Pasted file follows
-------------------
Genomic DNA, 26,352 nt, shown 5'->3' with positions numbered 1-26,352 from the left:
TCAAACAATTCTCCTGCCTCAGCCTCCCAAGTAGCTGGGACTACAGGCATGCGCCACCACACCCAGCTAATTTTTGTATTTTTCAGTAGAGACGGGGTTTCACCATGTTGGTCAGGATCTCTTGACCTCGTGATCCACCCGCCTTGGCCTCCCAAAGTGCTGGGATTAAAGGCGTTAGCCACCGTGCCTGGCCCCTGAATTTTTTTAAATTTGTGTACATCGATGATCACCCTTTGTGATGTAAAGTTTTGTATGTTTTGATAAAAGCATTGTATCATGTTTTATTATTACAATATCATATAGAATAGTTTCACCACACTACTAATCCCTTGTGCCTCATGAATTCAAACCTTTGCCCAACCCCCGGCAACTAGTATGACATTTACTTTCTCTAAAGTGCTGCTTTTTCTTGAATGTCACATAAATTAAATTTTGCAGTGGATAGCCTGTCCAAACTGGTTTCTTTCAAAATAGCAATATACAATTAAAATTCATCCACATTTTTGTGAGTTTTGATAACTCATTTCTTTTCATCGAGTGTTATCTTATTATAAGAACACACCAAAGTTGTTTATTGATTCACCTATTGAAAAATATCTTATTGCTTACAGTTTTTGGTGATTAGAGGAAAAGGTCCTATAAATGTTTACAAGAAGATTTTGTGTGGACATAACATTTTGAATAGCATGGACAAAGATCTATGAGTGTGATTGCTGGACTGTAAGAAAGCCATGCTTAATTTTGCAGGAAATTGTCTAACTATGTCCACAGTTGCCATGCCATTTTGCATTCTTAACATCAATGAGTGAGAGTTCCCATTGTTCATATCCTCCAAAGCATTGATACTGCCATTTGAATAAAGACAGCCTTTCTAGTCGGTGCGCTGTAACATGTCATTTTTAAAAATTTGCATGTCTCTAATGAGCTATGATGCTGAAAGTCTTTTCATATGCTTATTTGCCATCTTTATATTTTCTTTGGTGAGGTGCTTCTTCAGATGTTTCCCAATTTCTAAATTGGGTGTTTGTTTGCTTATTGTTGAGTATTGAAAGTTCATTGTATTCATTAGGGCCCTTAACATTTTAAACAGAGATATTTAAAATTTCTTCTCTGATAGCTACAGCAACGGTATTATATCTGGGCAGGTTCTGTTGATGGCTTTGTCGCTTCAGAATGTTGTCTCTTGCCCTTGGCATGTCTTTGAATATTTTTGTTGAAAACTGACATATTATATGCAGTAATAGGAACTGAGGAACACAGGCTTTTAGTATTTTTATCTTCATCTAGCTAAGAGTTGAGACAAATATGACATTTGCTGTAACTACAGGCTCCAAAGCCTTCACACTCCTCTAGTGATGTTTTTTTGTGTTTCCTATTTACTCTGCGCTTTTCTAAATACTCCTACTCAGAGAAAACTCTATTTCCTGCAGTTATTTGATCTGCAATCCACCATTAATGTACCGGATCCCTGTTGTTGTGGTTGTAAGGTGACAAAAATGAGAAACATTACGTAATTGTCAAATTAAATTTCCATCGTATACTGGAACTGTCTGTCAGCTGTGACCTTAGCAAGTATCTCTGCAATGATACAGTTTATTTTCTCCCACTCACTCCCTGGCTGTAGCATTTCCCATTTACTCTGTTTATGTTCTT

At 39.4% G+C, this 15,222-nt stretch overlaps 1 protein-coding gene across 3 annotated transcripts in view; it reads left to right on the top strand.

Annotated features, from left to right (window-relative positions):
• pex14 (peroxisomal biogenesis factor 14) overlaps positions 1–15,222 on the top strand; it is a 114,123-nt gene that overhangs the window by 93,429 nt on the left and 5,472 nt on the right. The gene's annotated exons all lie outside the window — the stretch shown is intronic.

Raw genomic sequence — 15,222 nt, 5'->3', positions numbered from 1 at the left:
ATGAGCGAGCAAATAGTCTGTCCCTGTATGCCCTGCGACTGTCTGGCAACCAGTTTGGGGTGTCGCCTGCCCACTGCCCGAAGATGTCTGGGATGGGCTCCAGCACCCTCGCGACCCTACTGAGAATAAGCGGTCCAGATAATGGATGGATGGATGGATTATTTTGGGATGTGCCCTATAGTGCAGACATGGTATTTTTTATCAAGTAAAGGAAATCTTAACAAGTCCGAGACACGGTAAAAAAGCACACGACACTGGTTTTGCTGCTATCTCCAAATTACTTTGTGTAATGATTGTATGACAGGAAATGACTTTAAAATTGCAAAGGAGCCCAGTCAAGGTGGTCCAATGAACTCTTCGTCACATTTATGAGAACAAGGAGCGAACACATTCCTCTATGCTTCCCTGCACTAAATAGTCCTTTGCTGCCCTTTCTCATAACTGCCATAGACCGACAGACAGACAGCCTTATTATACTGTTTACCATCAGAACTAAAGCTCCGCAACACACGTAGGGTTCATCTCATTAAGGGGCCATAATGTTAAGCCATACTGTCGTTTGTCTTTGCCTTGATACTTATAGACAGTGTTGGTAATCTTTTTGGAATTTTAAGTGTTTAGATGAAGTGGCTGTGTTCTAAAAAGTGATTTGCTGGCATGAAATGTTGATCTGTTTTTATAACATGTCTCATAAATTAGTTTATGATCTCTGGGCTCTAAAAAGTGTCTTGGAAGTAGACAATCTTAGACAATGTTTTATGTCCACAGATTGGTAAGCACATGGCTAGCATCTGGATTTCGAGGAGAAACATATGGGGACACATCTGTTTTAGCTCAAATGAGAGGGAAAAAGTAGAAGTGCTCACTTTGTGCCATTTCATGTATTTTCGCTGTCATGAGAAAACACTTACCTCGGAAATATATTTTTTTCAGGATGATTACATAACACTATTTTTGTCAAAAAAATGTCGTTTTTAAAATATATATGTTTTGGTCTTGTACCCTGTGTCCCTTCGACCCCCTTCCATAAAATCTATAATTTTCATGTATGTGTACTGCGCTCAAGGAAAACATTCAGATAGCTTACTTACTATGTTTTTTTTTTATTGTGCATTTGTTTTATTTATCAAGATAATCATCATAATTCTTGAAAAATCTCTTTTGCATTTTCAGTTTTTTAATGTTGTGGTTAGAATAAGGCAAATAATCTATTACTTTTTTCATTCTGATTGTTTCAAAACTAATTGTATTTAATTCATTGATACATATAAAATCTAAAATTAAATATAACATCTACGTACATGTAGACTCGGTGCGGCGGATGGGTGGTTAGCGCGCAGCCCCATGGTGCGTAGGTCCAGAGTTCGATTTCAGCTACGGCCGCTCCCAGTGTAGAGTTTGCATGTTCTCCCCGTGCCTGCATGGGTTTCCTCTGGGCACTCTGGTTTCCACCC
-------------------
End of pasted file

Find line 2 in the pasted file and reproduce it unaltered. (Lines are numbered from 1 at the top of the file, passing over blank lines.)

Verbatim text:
TCAAACAATTCTCCTGCCTCAGCCTCCCAAGTAGCTGGGACTACAGGCATGCGCCACCACACCCAGCTAATTTTTGTATTTTTCAGTAGAGACGGGGTTTCACCATGTTGGTCAGGATCTCTTGACCTCGTGATCCACCCGCCTTGGCCTCCCAAAGTGCTGGGATTAAAGGCGTTAGCCACCGTGCCTGGCCCCTGAATTTTTTTAAATTTGTGTACATCGATGATCACCCTTTGTGATGTAAAGTTTTGTATGTTTTGATAAAAGCATTGTATCATGTTTTATTATTACAATATCATATAGAATAGTTTCACCACACTACTAATCCCTTGTGCCTCATGAATTCAAACCTTTGCCCAACCCCCGGCAACTAGTATGACATTTACTTTCTCTAAAGTGCTGCTTTTTCTTGAATGTCACATAAATTAAATTTTGCAGTGGATAGCCTGTCCAAACTGGTTTCTTTCAAAATAGCAATATACAATTAAAATTCATCCACATTTTTGTGAGTTTTGATAACTCATTTCTTTTCATCGAGTGTTATCTTATTATAAGAACACACCAAAGTTGTTTATTGATTCACCTATTGAAAAATATCTTATTGCTTACAGTTTTTGGTGATTAGAGGAAAAGGTCCTATAAATGTTTACAAGAAGATTTTGTGTGGACATAACATTTTGAATAGCATGGACAAAGATCTATGAGTGTGATTGCTGGACTGTAAGAAAGCCATGCTTAATTTTGCAGGAAATTGTCTAACTATGTCCACAGTTGCCATGCCATTTTGCATTCTTAACATCAATGAGTGAGAGTTCCCATTGTTCATATCCTCCAAAGCATTGATACTGCCATTTGAATAAAGACAGCCTTTCTAGTCGGTGCGCTGTAACATGTCATTTTTAAAAATTTGCATGTCTCTAATGAGCTATGATGCTGAAAGTCTTTTCATATGCTTATTTGCCATCTTTATATTTTCTTTGGTGAGGTGCTTCTTCAGATGTTTCCCAATTTCTAAATTGGGTGTTTGTTTGCTTATTGTTGAGTATTGAAAGTTCATTGTATTCATTAGGGCCCTTAACATTTTAAACAGAGATATTTAAAATTTCTTCTCTGATAGCTACAGCAACGGTATTATATCTGGGCAGGTTCTGTTGATGGCTTTGTCGCTTCAGAATGTTGTCTCTTGCCCTTGGCATGTCTTTGAATATTTTTGTTGAAAACTGACATATTATATGCAGTAATAGGAACTGAGGAACACAGGCTTTTAGTATTTTTATCTTCATCTAGCTAAGAGTTGAGACAAATATGACATTTGCTGTAACTACAGGCTCCAAAGCCTTCACACTCCTCTAGTGATGTTTTTTTGTGTTTCCTATTTACTCTGCGCTTTTCTAAATACTCCTACTCAGAGAAAACTCTATTTCCTGCAGTTATTTGATCTGCAATCCACCATTAATGTACCGGATCCCTGTTGTTGTGGTTGTAAGGTGACAAAAATGAGAAACATTACGTAATTGTCAAATTAAATTTCCATCGTATACTGGAACTGTCTGTCAGCTGTGACCTTAGCAAGTATCTCTGCAATGATACAGTTTATTTTCTCCCACTCACTCCCTGGCTGTAGCATTTCCCATTTACTCTGTTTATGTTCTT